Palestinian Refugee Pianist Given Beethoven Prize


A Palestinian refugee, who gained international notoriety after a video of him playing a piano amid the destruction in a Damascus refugee camp went viral, has been given a prestigious human rights award in Germany. Ayham Ahmad, a 27-year-old from the Yarmouk refugee camp, was granted the International Beethoven Prize for Human Rights, Peace, Inclusion and the Fight Against Poverty on Friday night at a ceremony in Bonn, according to the German daily Deutsche Welle.

Videos of Ahmad began to spread throughout social media in 2014, as the situation for the remaining Palestinian refugees in Yarmouk continued to deteriorate rapidly.  The videos depicted him surrounded by collapsed homes and rubble-filled streets as he played on an old, decrepit piano. In some clips, residents of the embattled camp joined him and sang along.  In September, Ahmad fled Yarmouk and took the perilous boat journey from Turkey to a Greek island. From there, he eventually made it to Germany.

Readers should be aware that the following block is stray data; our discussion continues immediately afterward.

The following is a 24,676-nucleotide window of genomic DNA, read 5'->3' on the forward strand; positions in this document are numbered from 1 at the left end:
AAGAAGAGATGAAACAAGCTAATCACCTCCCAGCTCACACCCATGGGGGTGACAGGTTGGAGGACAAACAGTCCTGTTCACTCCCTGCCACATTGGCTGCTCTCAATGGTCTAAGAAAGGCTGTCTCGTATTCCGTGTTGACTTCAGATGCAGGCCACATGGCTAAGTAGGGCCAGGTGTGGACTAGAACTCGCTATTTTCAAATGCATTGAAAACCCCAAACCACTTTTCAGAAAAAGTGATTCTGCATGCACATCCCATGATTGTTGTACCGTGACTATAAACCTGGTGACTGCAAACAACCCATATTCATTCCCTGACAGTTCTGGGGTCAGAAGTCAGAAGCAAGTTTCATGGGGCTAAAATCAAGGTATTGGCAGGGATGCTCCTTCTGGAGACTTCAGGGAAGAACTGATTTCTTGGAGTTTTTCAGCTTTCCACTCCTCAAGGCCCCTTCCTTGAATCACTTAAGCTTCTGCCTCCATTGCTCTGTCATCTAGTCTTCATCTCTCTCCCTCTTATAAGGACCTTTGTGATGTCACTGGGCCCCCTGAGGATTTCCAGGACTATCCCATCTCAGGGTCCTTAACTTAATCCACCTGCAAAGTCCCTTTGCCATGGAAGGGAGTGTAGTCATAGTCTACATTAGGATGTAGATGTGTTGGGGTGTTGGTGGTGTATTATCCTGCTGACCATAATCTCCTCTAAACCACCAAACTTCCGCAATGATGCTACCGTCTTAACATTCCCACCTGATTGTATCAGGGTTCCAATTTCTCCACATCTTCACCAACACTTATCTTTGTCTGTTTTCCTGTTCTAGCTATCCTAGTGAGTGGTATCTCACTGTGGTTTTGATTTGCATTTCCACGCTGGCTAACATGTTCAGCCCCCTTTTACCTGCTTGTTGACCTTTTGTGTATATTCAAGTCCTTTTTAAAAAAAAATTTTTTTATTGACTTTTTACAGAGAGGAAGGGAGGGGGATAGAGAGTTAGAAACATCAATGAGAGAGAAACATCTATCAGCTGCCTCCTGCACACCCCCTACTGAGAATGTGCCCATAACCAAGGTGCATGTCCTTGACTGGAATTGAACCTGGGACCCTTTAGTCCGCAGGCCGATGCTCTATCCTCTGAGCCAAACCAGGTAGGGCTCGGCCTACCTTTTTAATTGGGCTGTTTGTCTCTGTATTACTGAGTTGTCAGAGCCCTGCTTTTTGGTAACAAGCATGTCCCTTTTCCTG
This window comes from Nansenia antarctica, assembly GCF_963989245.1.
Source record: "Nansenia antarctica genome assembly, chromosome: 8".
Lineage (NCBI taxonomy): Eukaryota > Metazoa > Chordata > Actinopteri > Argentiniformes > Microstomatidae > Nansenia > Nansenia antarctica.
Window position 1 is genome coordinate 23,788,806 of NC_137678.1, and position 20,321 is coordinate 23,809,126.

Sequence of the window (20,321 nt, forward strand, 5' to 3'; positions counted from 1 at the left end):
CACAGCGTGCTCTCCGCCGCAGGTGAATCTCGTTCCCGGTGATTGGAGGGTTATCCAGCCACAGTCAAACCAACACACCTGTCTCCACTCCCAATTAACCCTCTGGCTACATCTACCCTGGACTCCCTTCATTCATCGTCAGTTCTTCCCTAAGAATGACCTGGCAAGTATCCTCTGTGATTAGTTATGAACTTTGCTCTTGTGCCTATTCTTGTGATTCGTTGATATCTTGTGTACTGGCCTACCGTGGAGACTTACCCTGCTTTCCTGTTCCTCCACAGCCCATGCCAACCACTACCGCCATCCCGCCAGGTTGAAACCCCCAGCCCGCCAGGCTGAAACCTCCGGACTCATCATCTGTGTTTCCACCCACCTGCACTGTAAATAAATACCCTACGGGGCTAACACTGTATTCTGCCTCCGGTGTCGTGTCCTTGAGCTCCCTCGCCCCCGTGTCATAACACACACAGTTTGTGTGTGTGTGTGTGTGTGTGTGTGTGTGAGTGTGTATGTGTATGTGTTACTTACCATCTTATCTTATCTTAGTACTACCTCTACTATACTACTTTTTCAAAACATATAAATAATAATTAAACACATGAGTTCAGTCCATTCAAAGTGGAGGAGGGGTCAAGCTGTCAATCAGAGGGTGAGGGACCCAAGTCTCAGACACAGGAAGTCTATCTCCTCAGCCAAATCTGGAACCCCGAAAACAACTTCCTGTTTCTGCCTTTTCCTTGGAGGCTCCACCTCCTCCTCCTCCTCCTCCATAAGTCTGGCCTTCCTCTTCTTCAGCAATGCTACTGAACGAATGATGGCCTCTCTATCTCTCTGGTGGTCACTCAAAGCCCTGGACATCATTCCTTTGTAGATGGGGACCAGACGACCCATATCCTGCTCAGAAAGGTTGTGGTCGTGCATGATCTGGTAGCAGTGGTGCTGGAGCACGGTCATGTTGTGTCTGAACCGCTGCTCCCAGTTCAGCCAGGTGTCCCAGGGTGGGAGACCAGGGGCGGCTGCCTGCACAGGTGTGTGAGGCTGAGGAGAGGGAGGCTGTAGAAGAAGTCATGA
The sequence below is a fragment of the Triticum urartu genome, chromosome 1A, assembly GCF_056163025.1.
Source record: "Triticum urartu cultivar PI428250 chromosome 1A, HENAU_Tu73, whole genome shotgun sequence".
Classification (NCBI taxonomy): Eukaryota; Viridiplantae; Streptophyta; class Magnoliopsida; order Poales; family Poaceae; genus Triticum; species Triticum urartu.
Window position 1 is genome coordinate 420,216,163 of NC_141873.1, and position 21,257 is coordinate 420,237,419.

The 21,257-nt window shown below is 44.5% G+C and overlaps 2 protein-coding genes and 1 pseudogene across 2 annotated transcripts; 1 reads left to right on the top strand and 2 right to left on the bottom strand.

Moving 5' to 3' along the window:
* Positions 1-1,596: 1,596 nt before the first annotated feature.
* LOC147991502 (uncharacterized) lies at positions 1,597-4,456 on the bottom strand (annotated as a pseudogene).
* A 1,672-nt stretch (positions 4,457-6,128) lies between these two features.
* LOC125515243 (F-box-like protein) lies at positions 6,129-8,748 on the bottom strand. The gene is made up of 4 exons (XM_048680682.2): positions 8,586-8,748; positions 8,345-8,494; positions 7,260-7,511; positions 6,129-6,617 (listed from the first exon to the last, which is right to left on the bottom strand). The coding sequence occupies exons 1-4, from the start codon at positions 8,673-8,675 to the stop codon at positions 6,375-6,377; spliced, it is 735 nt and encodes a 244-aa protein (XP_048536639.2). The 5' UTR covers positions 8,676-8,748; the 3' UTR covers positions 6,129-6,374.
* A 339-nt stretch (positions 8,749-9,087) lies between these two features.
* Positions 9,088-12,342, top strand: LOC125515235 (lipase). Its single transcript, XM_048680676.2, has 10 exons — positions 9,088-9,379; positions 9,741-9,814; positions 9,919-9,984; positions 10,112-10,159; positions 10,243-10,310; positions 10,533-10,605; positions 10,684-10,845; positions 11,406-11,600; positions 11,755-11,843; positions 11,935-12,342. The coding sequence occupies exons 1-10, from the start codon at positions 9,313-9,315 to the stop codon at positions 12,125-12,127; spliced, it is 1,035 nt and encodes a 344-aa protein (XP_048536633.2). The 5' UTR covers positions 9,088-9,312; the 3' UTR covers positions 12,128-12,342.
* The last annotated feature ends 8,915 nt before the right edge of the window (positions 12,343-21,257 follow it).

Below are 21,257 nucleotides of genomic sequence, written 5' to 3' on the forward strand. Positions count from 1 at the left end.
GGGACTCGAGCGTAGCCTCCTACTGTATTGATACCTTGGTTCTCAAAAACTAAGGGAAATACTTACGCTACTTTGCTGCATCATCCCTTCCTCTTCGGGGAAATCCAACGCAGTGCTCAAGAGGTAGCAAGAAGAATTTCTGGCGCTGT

Just months earlier, in April, the Islamic State of Iraq and the Levant (ISIL) armed group invaded Yarmouk and took control of more than 90 percent of the camp. Although they withdrew within a few days, fighters set Ahmad’s piano ablaze in the streets before departing.  Speaking to Al Jazeera by Skype from the Greek island of Lesbos in late September, Ahmad said: “Leaving Yarmouk was a tragic experience.”

“My house came under fire, so I had to flee with my family. The camp is no longer a place where we can play music. I am hoping I can get somewhere better where one day I can play music again.”